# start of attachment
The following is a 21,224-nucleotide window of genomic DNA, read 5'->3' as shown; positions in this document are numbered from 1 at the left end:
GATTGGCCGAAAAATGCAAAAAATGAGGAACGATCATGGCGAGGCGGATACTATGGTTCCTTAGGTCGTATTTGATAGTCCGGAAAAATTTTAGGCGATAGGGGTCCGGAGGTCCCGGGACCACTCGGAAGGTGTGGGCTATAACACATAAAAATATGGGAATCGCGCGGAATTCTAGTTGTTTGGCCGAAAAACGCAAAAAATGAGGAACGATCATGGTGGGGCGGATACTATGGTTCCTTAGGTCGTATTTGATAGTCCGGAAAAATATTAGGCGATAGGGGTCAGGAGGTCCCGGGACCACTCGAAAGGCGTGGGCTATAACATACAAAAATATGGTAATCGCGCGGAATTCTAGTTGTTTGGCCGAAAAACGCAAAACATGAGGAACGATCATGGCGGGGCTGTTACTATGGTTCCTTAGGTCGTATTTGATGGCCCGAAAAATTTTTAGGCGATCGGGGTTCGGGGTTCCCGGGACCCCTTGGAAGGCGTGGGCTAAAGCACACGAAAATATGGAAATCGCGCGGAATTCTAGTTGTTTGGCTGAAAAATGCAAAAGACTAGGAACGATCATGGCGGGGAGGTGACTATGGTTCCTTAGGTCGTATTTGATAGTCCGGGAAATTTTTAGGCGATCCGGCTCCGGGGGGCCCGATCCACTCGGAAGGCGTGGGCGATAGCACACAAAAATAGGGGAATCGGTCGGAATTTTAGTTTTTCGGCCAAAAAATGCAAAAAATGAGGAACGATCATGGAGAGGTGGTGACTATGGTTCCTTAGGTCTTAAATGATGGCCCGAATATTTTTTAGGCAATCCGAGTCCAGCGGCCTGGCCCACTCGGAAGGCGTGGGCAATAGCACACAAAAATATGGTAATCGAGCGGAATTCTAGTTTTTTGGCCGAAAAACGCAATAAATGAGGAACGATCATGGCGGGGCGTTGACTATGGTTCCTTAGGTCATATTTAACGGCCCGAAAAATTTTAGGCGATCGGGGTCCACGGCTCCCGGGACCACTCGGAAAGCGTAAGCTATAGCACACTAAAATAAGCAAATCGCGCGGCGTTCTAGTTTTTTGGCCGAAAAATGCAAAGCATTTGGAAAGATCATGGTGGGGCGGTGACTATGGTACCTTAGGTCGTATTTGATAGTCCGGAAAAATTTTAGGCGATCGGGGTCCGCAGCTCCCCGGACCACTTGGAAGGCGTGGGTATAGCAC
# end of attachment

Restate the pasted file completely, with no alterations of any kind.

The following is a 21,224-nucleotide window of genomic DNA, read 5'->3' as shown; positions in this document are numbered from 1 at the left end:
GATTGGCCGAAAAATGCAAAAAATGAGGAACGATCATGGCGAGGCGGATACTATGGTTCCTTAGGTCGTATTTGATAGTCCGGAAAAATTTTAGGCGATAGGGGTCCGGAGGTCCCGGGACCACTCGGAAGGTGTGGGCTATAACACATAAAAATATGGGAATCGCGCGGAATTCTAGTTGTTTGGCCGAAAAACGCAAAAAATGAGGAACGATCATGGTGGGGCGGATACTATGGTTCCTTAGGTCGTATTTGATAGTCCGGAAAAATATTAGGCGATAGGGGTCAGGAGGTCCCGGGACCACTCGAAAGGCGTGGGCTATAACATACAAAAATATGGTAATCGCGCGGAATTCTAGTTGTTTGGCCGAAAAACGCAAAACATGAGGAACGATCATGGCGGGGCTGTTACTATGGTTCCTTAGGTCGTATTTGATGGCCCGAAAAATTTTTAGGCGATCGGGGTTCGGGGTTCCCGGGACCCCTTGGAAGGCGTGGGCTAAAGCACACGAAAATATGGAAATCGCGCGGAATTCTAGTTGTTTGGCTGAAAAATGCAAAAGACTAGGAACGATCATGGCGGGGAGGTGACTATGGTTCCTTAGGTCGTATTTGATAGTCCGGGAAATTTTTAGGCGATCCGGCTCCGGGGGGCCCGATCCACTCGGAAGGCGTGGGCGATAGCACACAAAAATAGGGGAATCGGTCGGAATTTTAGTTTTTCGGCCAAAAAATGCAAAAAATGAGGAACGATCATGGAGAGGTGGTGACTATGGTTCCTTAGGTCTTAAATGATGGCCCGAATATTTTTTAGGCAATCCGAGTCCAGCGGCCTGGCCCACTCGGAAGGCGTGGGCAATAGCACACAAAAATATGGTAATCGAGCGGAATTCTAGTTTTTTGGCCGAAAAACGCAATAAATGAGGAACGATCATGGCGGGGCGTTGACTATGGTTCCTTAGGTCATATTTAACGGCCCGAAAAATTTTAGGCGATCGGGGTCCACGGCTCCCGGGACCACTCGGAAAGCGTAAGCTATAGCACACTAAAATAAGCAAATCGCGCGGCGTTCTAGTTTTTTGGCCGAAAAATGCAAAGCATTTGGAAAGATCATGGTGGGGCGGTGACTATGGTACCTTAGGTCGTATTTGATAGTCCGGAAAAATTTTAGGCGATCGGGGTCCGCAGCTCCCCGGACCACTTGGAAGGCGTGGGTATAGCAC